How close are they to Caldwell and was his authority undermined? Has the team lost some respect for him and his decision making and can they buy into his message as willingly?

Has the decision to punt on the perfect season placed more pressure on the team? If they fall now, everyone will point to them rolling on their backs like Tara Reid.

What happens when they face adversity on the field? Are they ready to deal with that? Will the initial signs of failure have them individually and collectively wondering if they’ve lost their edge after going through the motions against the Jets and Bills?

Might their thoughts of “what if?” slow down their play somewhat?

And speaking of slow play, let’s not too easily discount the fact that the Colts haven’t played meaningful football in nearly a month. They will need to re-adjust to the speed and physicality of the game. Any player will tell you that practice will never simulate actual game speed and intensity.

It has happened before to this very same Colts team. During the Manning era, the Colts are 0-3 after playoff byes and despite the fact that they have earned a playoff berth for the 10th time in the past 11 seasons they have been one-and-done six times!

Let’s see, off for arguably a month.

They have had some internal disputes over the pursuit of history.

They are historically lackluster after byes.

They need to readjust to game speed and they have to do so against one of the league’s fastest teams to the ball in the Ravens who are flying high after a convincing win in New England last week.

The Colts should be worried.

But history and head games aside, there’s more for Indianapolis to be concerned with heading into the Divisional Playoff Game. Let’s look at the Colts first.

  • Over the course of their last 8 wins while they were still enjoying momentum and acquainted with game speed the Colts average margin of victory was just 5 ½ points.
  • Since Week 8 they have outscored opponents by a cumulative total of only 7 points (237-230) and they have given up 367.7 net yards per game.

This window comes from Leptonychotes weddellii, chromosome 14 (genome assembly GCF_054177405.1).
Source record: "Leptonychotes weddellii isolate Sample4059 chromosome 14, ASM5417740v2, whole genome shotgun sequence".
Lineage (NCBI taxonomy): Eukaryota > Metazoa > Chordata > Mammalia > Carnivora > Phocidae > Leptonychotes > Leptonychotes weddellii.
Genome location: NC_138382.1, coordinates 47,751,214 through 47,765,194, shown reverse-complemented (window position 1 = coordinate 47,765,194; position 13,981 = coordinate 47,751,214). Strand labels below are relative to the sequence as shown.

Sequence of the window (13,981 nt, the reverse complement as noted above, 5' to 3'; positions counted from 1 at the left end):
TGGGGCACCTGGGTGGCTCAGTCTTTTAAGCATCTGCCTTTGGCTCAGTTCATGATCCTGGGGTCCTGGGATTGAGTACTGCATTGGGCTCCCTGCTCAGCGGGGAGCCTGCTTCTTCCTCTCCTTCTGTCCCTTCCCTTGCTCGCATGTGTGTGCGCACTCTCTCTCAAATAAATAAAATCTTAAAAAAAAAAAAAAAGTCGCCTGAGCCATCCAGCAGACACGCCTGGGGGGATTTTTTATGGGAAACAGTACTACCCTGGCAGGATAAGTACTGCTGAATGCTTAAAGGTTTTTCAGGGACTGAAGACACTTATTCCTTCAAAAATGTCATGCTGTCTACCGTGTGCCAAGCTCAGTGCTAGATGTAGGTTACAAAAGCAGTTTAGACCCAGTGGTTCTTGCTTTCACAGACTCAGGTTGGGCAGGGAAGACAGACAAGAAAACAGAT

• The Colts give up 126.5 yard per game on the ground and they are the league’s worst rushing offense (80.9 ypg).

When the Colts look across the field at the Ravens they will find:

  • A team brimming with confidence
  • A defense that was often criticized prior to the team’s bye week (Week 7) but one that has since given up only 273.5 net yards of offense per game since, second best in the league to the NFL’s top ranked defense, the New York Jets.
  • A pass defense that has yielded just 181.7 yards per game since the bye week, again second best in the league during that time while intercepting 18 passes.
  • A defense that had surrendered 6 plays of 40+ yards prior to the bye but in the 11 games since they have allowed only 2 plays of 40+ yards and just 145 points in 11 games (13.2 ppg)
  • Offensively the Ravens have averaged 23.2 points per game since Week 8 while the Colts and their reputed high powered offense have averaged 23.7.
  • Since Marshal Yanda was inserted as the starting right guard replacing Chris Chester during Week 12 against the Steelers the Ravens have averaged 183 yards rushing per game (a league best since Week 12) while facing on average the league’s 14th ranked rushing defense. Just a reminder, the Colts are ranked 24th defending the run.
  • The Ravens were +10 in turnover margin during the regular season and are now +13 through the Wild Card game. The Colts are a +2 and Manning has thrown 18 TD passes against 11 interceptions since Week 8.
  • The Ravens are 4 yards better on average in kick returns and 5 yards better covering kicks; they are a little over 2 yards better returning punts and about a yard better covering punts.

These are the statistical standouts…

From a personnel perspective, it could be argued that the Colts are more rested yet at the same time, few would argue that Kelly Gregg, Ben Grubbs, Chris Carr, Dawan Landry, Willis McGahee and Dannell Ellerbe are all performing markedly better than they did the last time these teams faced off.

And for added measure, let’s toss in that Terrell Suggs didn’t play the last time these teams met and Marshal Yanda played only sparingly.

Yes Indianapolis you should worry.

You are catching these Ravens at the wrong time.

Queue up the criticisms and "what could have beens" had Bill Polian and his fall guy Jim Caldwell not fumbled away history.
They gave their starters the hook and now they about to get the hook stuck in them. 

The Ravens are going to California for an AFC Championship Game.

Now doesn’t that sound pleasantly familiar?
Photo by Sabina Moran

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Tony Lombardi

About Tony Lombardi

Tony is 24x7 Networks, LLC's founder (the parent of EutawStreetReport.com and RussellStreetReport.com) His work has been featured on various sports websites and he is a regular guest on 105.7 The Fan and he hosts "The Fanimal" also heard on 105.7 The Fan, Saturdays from 8-9AM. Among his favorite things in life are his wife, kids, family, friends, The Beatles, Breaking Bad, Gladiator, The Godfather, Guinness, orange crushes, meatballs and Key West, not necessarily in that order. Follow Tony on Twitter @RSRLombardi. More from Tony Lombardi